Tuesday, December 30, 2014

Peanut Butter Bars (Gluten Free)

Peanut Butter Bars are always a hit.  I've been making them since I was in high school, and there's never been a time when they weren't VERY well received.

This time around, I made them gluten-free so that I wouldn't leave out the gluten-free people that they would be shared with.  My recipe usually includes graham cracker crumbs.  I subbed in cashew meal and coconut flour instead.  If you want to make them the regular way, just replace the same amount of graham cracker crumbs back in.

What you need:

1 cup peanut butter
3/4 cup butter (1 1/2 sticks), softened
scant cup EACH cashew meal (or almond) and coconut flour
2+ cups powdered sugar

Ganache Topping:
8 ounces chocolate chips or bittersweet chocolate *see note
4 ounces heavy cream

Mix together peanut butter and butter until smooth.  Stir in the cashew meal and coconut flour.  Add the powdered sugar and stir until the mixture becomes a thick mass.  It WILL be very crumbly at first, but stick with it and it will form a dough-like mass.  Pat this into a deep-sided container (I actually used two smaller Pyrex containers this time, but a 11 x 7 inch pan works perfectly.  I've also done 13 x 9, but you will have thinner bars).

Now, for the ganache topping:  Melt the chocolate and the heavy cream together over a double broiler (place a metal bowl on top of a sauce pan with water in it to make your own double broiler).  Once smoothly mixed, pour over the top of the peanut butter mixture.  Refrigerate for an hour or two before cutting into bars.  Keep refrigerated.


*I usually get Ghirardelli bittersweet chocolate chips- cheaper than the bars of bittersweet, but nicer quality than regular chocolate chips.  I was stuck with Tollhouse this time around, which works fine.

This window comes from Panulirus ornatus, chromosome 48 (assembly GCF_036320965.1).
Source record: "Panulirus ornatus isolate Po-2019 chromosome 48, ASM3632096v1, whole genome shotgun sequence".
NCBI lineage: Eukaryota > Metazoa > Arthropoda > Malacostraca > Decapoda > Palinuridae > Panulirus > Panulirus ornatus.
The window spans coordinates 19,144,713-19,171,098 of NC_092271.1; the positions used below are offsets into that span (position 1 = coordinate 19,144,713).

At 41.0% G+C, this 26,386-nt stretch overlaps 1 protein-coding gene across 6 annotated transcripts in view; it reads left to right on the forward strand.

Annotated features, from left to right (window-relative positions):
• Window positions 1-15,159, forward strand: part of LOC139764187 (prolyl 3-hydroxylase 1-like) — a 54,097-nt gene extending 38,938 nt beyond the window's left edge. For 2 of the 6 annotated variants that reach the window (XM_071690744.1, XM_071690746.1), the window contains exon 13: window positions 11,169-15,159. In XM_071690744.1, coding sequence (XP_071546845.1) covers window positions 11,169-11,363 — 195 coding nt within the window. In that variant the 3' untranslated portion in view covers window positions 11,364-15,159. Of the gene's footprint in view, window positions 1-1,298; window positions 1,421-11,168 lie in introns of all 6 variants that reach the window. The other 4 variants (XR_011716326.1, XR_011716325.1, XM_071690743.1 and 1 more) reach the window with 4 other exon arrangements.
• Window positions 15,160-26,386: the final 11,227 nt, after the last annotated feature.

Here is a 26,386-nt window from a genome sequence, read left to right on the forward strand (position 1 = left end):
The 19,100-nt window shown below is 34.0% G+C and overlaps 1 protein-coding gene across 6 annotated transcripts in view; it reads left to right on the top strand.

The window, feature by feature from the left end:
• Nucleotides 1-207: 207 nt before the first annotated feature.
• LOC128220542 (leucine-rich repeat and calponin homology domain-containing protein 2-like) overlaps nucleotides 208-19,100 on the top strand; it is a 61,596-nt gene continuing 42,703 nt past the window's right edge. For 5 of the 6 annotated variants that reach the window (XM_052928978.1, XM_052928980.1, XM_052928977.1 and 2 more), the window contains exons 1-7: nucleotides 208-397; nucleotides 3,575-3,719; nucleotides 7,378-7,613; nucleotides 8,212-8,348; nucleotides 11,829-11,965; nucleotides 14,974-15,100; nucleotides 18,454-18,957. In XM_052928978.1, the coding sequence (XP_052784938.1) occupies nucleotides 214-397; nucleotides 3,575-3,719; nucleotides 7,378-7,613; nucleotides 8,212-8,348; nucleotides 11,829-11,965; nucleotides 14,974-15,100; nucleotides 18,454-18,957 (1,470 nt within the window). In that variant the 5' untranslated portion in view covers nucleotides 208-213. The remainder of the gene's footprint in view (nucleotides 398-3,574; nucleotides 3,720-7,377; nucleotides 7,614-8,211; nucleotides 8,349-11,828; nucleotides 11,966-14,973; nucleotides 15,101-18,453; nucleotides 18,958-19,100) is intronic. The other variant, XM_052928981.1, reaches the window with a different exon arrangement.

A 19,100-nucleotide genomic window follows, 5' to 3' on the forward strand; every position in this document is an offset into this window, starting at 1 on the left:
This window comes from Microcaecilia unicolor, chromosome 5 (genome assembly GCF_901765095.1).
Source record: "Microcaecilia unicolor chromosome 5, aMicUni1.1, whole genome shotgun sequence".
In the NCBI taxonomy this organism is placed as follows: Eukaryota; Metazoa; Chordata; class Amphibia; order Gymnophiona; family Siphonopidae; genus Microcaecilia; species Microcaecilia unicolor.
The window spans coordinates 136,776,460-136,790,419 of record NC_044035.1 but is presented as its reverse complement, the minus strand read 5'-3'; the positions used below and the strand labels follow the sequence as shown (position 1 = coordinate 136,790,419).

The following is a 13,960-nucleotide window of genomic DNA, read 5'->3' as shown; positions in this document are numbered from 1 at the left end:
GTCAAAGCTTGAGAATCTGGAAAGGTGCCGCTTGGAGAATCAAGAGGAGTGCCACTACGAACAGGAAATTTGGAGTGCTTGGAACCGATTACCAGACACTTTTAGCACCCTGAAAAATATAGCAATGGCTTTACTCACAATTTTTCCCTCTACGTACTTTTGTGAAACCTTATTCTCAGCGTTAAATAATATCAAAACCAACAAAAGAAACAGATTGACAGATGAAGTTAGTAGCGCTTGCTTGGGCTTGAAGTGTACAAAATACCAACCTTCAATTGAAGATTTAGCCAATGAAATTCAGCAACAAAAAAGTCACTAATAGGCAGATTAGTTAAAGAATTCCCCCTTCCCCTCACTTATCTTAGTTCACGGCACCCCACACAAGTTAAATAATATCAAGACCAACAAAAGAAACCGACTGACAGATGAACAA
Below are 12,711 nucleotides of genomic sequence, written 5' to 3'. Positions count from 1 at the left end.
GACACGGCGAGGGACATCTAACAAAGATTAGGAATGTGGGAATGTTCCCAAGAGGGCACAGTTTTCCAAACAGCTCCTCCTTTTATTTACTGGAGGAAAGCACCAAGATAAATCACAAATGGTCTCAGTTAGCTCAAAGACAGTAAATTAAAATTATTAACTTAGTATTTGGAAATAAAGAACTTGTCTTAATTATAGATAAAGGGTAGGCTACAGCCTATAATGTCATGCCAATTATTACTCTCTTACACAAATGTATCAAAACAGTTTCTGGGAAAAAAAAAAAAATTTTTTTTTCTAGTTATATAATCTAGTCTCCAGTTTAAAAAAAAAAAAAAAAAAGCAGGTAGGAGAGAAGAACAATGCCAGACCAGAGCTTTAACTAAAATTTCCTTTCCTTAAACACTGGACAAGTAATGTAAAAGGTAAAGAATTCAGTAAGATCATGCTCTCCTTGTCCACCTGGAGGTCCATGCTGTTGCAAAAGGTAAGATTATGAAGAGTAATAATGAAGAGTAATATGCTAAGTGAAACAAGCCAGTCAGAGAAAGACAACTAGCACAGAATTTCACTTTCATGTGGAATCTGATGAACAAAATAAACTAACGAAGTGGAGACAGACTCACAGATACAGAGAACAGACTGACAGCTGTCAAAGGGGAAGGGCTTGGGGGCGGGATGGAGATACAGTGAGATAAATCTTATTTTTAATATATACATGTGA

Friday, December 19, 2014

Chocolate Chip (M&M) Blondies

It's already the 19th of December and I had yet to do any holiday baking until today.  Various factors involved there, but one of the big ones is the size of my kitchen here in New York.  And the size of the oven, which does not accommodate the baking sheet I brought with me.  But I bought a smaller one yesterday, and came up with a plan to tackle the rest of the size issue: bar cookies!  I love doing fancier cookies at Christmas, but with a kitchen my size (and the fact that I didn't bring my cookie press or cookie cutters to Brooklyn) making them seemed like more of a hassle than it was worth.  Bar cookies are super easy and a time saver.  Mix it up, spread it out, bake, and done!  No rolling or shaping, or even plopping drops down.  I added Christmas M&Ms and a ganache drizzle to make them a little more festive.

What you need:

1/2 cup butter, melted
1/2 coconut oil, melted (or just use more butter)
2 cups brown sugar (I used the natural brown sugar that is more granular, but regular would be fine)
2 eggs
1 egg yolk
1/4 Frangelico( hazelnut liquor) or amaretto (or omit and add a little less flour)
1 teaspoon vanilla extract
3 cups flour (I used white whole wheat flour)
1 teaspoon baking powder
1 teaspoon salt
1 cup chocolate chips or mini M&Ms

Preheat oven to 350 degrees Fahrenheit.  In a large mixing bowl, mix together the butter, coconut oil, and brown sugar.  Add the eggs and egg yolk.  Mix well.  Stir in the Frangelico and vanilla.  Add the flour, baking powder, and salt.  Stir until the flour is mixed in.  Add the M&Ms or chocolate chips and stir.  Spread in a nonstick or greased baking sheet with low sides (mine was 10"x15"... you can use a 13"x9" pan or 11"x14" pan... increase the baking time for the 13"x9" pan).  Bake for 20-25 minutes, or until lightly golden.

Cut into bars and serve!  If you want, drizzle ganache on top to spiff it up (recipe below).

Ganache (optional):
1/2 cup chocolate chips
1/4 heavy cream

Melt the chocolate chips and cream together in a double boiler (place a metal or pyrex bowl on top of a pan filled with water... bring water to a boil.  Chocolate chips and cream go in the top bowl).  That's it!

Thursday, December 18, 2014

Baked Chicken Legs with Indian Spices

Chicken can get- let's face it- rather boring.  It's also economical, healthy, and versatile, so it makes sense to make it a weeknight staple.  Which results in lots of people very tired of eating plain old boring chicken.